Category Archives: Legislature
A district court in Phoenix has thrown out a lawsuit by the NAACP attacking Arizona law prohibiting race-based and gender-based abortions.
The law was passed as the Susan B. Anthony and Frederick Douglass Pre-natal and Nondiscrimination Act by the Arizona Legislature in 2011. The law invokes Class 3 felony charges for anyone who:
- Commits an abortion due to the race of the child or a parent.
- Uses force or the threat of force to intentionally injure or intimidate anyone for the purpose of coercing a race-selection or gender-selection abortion.
- Solicits or accepts money to finance a sex-selection or gender-selection abortion.
U.S. District Judge David Campbell ruled the law is constitutional, the NAACP lacked standing and failed to show injury suffered by anyone due to the law.
This lawsuit shows once again how liberal the NAACP is and that instead of defending the innocent lives of pre-born minority children it would fight against the fact that disproportionate numbers of minorities are aborting their children. In fact, many abortion factories are located in minority neighborhoods.
Where’s Waldo? Forget that. Where’s Rich Crandall?
It’s always a challenge to keep up with the elusive and well-traveled Crandall. But he’s just turned up in Cheyenne — as the new director of the Wyoming Department of Education. He’s been there in that position since August 5. But YOU, Mr. and Mrs. Taxpayer, are footing the bill for his health insurance until August 31.
Don’t be surprised. Crandall has issues with ethics avoidance.
Crandall first came on our radar by serving a few terms in the Arizona Legislature. Last year he was AWOL from the legislature very often. In fact he only voted on one-third of the bills that came up for a vote in the 2012 session. Why? Well, he took a part-time job in another state and couldn’t be troubled to devote his full attention to the Arizona Senate.
There were numerous problems with Crandall’s legislative tenure in Arizona, including:
- Crandall frequently voted with – and raised funds with – Democrats rather than Republicans.
- In thug-like fashion, Crandall threatened State Rep. Brenda Barton and warned her not to introduce any education bills this coming session. With disciplinary action from the Senate looming, he apologized. But his character had been displayed when he made up a story to defend his family’s illegal tampering with a Fillmore campaign sign. In violation of state law.
- Crandall voted against good GOP bills attempting to curb illegal immigration five times.
- Crandall voted in support of big unions.
- Crandall has a record of voting against the Second Amendment.
- Fearing a loss to Russell Pearce in another legislative district, Crandall carpetbagged over to Legislative District 16 to challenge Rep. Fillmore for the Senate seat.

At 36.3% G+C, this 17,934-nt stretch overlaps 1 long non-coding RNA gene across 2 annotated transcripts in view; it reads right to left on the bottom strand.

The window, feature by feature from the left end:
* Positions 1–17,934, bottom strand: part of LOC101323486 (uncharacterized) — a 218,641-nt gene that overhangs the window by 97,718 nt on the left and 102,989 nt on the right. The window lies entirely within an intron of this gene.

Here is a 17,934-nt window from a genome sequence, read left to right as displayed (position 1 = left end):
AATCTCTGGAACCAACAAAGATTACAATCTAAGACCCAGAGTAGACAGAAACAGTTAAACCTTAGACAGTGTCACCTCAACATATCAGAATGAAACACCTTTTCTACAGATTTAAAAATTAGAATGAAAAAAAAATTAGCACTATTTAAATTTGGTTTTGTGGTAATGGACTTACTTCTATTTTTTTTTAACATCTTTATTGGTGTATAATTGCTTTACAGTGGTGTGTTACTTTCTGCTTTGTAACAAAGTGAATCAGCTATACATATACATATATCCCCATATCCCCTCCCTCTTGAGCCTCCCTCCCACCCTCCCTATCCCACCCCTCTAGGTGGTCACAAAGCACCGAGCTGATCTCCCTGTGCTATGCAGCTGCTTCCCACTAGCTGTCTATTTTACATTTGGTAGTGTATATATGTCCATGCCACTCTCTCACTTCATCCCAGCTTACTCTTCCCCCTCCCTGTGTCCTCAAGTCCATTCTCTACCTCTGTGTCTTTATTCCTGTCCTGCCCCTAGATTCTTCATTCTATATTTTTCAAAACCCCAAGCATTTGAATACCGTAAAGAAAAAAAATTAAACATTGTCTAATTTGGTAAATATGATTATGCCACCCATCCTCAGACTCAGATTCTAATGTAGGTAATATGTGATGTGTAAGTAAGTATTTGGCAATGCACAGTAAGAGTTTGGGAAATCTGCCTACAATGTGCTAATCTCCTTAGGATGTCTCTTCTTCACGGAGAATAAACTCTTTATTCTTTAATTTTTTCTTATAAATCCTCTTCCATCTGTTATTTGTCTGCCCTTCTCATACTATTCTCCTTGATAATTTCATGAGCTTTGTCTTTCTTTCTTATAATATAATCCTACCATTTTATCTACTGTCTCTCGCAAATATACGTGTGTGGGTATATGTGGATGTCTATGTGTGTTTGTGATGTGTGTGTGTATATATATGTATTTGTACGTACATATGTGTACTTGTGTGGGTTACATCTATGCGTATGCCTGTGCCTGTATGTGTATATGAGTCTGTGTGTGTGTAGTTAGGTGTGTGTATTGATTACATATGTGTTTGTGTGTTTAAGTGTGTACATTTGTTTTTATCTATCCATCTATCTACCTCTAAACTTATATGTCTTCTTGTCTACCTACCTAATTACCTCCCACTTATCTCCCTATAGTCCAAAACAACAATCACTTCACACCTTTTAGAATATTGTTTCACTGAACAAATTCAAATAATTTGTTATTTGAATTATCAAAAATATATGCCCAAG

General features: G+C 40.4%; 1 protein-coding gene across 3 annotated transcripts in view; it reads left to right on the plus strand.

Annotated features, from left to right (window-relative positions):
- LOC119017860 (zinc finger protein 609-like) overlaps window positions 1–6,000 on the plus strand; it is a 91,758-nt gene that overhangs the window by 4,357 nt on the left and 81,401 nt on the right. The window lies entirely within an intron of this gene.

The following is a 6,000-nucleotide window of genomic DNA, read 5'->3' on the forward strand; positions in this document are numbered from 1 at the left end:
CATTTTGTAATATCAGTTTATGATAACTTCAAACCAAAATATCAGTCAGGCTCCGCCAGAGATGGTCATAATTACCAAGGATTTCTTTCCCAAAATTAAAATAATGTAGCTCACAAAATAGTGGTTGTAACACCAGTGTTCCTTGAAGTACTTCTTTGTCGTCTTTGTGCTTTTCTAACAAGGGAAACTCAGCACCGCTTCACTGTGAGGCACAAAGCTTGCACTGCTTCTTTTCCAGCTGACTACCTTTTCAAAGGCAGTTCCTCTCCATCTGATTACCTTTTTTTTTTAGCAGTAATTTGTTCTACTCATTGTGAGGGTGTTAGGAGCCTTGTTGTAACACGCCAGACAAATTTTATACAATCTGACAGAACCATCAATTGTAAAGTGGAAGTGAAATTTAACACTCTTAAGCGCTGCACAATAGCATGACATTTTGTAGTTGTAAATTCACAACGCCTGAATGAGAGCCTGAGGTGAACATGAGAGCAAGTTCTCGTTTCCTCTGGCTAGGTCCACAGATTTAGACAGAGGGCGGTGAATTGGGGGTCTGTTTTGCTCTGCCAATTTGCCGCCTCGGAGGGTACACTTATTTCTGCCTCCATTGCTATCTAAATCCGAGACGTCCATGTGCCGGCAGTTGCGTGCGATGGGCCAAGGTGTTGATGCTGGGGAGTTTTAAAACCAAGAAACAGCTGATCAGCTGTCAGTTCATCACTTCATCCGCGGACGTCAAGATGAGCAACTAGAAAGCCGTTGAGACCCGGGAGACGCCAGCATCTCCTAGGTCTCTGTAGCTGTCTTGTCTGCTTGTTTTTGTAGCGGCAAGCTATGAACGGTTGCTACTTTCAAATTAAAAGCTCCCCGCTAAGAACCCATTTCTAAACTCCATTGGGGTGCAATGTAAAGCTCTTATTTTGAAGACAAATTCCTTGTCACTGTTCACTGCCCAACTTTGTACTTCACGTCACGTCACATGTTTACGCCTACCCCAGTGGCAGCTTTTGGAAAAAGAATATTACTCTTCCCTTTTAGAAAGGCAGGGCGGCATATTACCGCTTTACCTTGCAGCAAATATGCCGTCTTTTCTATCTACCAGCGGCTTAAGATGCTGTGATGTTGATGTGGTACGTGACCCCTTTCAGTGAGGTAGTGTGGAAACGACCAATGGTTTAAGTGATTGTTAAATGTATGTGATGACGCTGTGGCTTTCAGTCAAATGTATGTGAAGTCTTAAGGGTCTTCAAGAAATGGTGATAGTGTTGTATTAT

- Crandall has voted against the taxpayers, rightfully earning a taxpayer advocacy group’s RINO label.
Voters had a chance to remove him in last year’s Republican Primary. But Crandall, former school board president in Mesa, had a lot of favors to call in, and his friends helped him defeat conservative John Fillmore by some 600 votes. Crandall turned mud slinging and the politics of personal destruction into an art form with his filthy campaigning and negative direct mail war on Fillmore.
In November, Crandall was re-elected to the Arizona Senate — even though he was living in Utah at the time! We’d been calling him Utah’s ambassador to the Arizona Senate. There ought to be a law against living out of state and serving in the Arizona Legislature. But there apparently isn’t. And now we are thrilled to be done with the RINO representation of Legislative District 16.
In his “Meet the Director – A Conversation with Richard Crandall,” article on the Wyoming Department of Education website, Tom Laycock started out with what should have been a warning for Wyoming parents: “Not many in Wyoming know much about the new Wyoming Department of Education Director, Richard Crandall.” We in Arizona know plenty — plenty that should alarm citizens who deserve ethics and professionalism, not to mention a high-ranking official’s undivided attention.
Laycock continued: “But one thing is clear — he has some sort of allergy to sitting still.” Truer words were never spoken. Or written.
Because Crandall can’t seem to focus on where he’s supposed to be. The interview with the Wyoming group didn’t even take place in that state. It happened in Salt Lake City.
Crandall told Laycock he was frustrated with factions within his own party in the Arizona Legislature. He did not tell Laycock that he and fellow RINOs had created those factions and the disharmony with the conservative-base GOP lawmakers. He called good Republican legislation “bad.” And “It was at that point I decided to retire from the Senate this summer and pursue my dream job as a state school chief.” Crandall is a big advocate of the highly controversial Common Core education program, so Arizona should count itself lucky that Common Core has one less proponent in our state.